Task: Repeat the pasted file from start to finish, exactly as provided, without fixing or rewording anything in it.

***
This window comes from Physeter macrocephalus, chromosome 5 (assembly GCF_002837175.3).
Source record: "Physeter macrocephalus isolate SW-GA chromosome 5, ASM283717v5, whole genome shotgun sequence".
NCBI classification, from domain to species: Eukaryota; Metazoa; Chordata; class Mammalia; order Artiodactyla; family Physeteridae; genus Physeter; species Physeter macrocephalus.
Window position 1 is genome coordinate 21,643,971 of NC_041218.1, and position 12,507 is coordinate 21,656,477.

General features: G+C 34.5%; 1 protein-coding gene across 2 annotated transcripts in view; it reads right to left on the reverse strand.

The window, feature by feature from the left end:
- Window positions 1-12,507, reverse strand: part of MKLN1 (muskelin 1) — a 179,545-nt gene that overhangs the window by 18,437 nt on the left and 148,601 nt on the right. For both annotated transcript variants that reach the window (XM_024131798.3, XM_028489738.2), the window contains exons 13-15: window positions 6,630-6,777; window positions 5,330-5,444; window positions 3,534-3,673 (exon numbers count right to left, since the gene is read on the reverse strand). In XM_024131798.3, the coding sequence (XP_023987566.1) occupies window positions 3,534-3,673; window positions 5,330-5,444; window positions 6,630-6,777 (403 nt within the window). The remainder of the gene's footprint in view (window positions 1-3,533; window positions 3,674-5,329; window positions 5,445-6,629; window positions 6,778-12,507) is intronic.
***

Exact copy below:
This window comes from Physeter macrocephalus, chromosome 5 (assembly GCF_002837175.3).
Source record: "Physeter macrocephalus isolate SW-GA chromosome 5, ASM283717v5, whole genome shotgun sequence".
NCBI classification, from domain to species: Eukaryota; Metazoa; Chordata; class Mammalia; order Artiodactyla; family Physeteridae; genus Physeter; species Physeter macrocephalus.
Window position 1 is genome coordinate 21,643,971 of NC_041218.1, and position 12,507 is coordinate 21,656,477.

General features: G+C 34.5%; 1 protein-coding gene across 2 annotated transcripts in view; it reads right to left on the reverse strand.

The window, feature by feature from the left end:
- Window positions 1-12,507, reverse strand: part of MKLN1 (muskelin 1) — a 179,545-nt gene that overhangs the window by 18,437 nt on the left and 148,601 nt on the right. For both annotated transcript variants that reach the window (XM_024131798.3, XM_028489738.2), the window contains exons 13-15: window positions 6,630-6,777; window positions 5,330-5,444; window positions 3,534-3,673 (exon numbers count right to left, since the gene is read on the reverse strand). In XM_024131798.3, the coding sequence (XP_023987566.1) occupies window positions 3,534-3,673; window positions 5,330-5,444; window positions 6,630-6,777 (403 nt within the window). The remainder of the gene's footprint in view (window positions 1-3,533; window positions 3,674-5,329; window positions 5,445-6,629; window positions 6,778-12,507) is intronic.